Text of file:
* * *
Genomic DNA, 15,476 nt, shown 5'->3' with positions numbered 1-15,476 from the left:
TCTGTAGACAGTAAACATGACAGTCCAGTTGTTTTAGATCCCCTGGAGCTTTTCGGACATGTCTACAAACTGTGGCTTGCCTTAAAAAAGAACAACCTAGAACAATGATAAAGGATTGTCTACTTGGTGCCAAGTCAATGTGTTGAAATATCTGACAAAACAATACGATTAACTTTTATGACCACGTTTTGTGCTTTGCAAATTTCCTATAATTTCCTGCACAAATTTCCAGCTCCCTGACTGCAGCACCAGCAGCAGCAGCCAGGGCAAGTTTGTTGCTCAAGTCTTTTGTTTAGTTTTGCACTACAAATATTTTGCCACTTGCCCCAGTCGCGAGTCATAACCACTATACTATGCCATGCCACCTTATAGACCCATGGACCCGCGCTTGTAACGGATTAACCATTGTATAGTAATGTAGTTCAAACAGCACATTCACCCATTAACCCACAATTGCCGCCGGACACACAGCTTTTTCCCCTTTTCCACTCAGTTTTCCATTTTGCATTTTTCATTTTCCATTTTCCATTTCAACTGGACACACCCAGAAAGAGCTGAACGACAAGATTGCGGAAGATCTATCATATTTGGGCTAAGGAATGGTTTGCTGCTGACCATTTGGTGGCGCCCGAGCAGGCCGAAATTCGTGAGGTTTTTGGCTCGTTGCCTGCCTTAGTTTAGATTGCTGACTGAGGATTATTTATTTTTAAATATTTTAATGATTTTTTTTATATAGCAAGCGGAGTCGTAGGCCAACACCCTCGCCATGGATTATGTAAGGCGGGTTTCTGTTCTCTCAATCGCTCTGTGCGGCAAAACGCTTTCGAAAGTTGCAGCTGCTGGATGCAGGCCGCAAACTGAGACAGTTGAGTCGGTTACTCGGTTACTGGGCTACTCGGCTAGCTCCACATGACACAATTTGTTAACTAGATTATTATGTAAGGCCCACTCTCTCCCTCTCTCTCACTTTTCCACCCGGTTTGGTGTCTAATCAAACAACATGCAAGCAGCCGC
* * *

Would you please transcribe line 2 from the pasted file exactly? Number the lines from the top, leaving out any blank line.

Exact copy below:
TCTGTAGACAGTAAACATGACAGTCCAGTTGTTTTAGATCCCCTGGAGCTTTTCGGACATGTCTACAAACTGTGGCTTGCCTTAAAAAAGAACAACCTAGAACAATGATAAAGGATTGTCTACTTGGTGCCAAGTCAATGTGTTGAAATATCTGACAAAACAATACGATTAACTTTTATGACCACGTTTTGTGCTTTGCAAATTTCCTATAATTTCCTGCACAAATTTCCAGCTCCCTGACTGCAGCACCAGCAGCAGCAGCCAGGGCAAGTTTGTTGCTCAAGTCTTTTGTTTAGTTTTGCACTACAAATATTTTGCCACTTGCCCCAGTCGCGAGTCATAACCACTATACTATGCCATGCCACCTTATAGACCCATGGACCCGCGCTTGTAACGGATTAACCATTGTATAGTAATGTAGTTCAAACAGCACATTCACCCATTAACCCACAATTGCCGCCGGACACACAGCTTTTTCCCCTTTTCCACTCAGTTTTCCATTTTGCATTTTTCATTTTCCATTTTCCATTTCAACTGGACACACCCAGAAAGAGCTGAACGACAAGATTGCGGAAGATCTATCATATTTGGGCTAAGGAATGGTTTGCTGCTGACCATTTGGTGGCGCCCGAGCAGGCCGAAATTCGTGAGGTTTTTGGCTCGTTGCCTGCCTTAGTTTAGATTGCTGACTGAGGATTATTTATTTTTAAATATTTTAATGATTTTTTTTATATAGCAAGCGGAGTCGTAGGCCAACACCCTCGCCATGGATTATGTAAGGCGGGTTTCTGTTCTCTCAATCGCTCTGTGCGGCAAAACGCTTTCGAAAGTTGCAGCTGCTGGATGCAGGCCGCAAACTGAGACAGTTGAGTCGGTTACTCGGTTACTGGGCTACTCGGCTAGCTCCACATGACACAATTTGTTAACTAGATTATTATGTAAGGCCCACTCTCTCCCTCTCTCTCACTTTTCCACCCGGTTTGGTGTCTAATCAAACAACATGCAAGCAGCCGC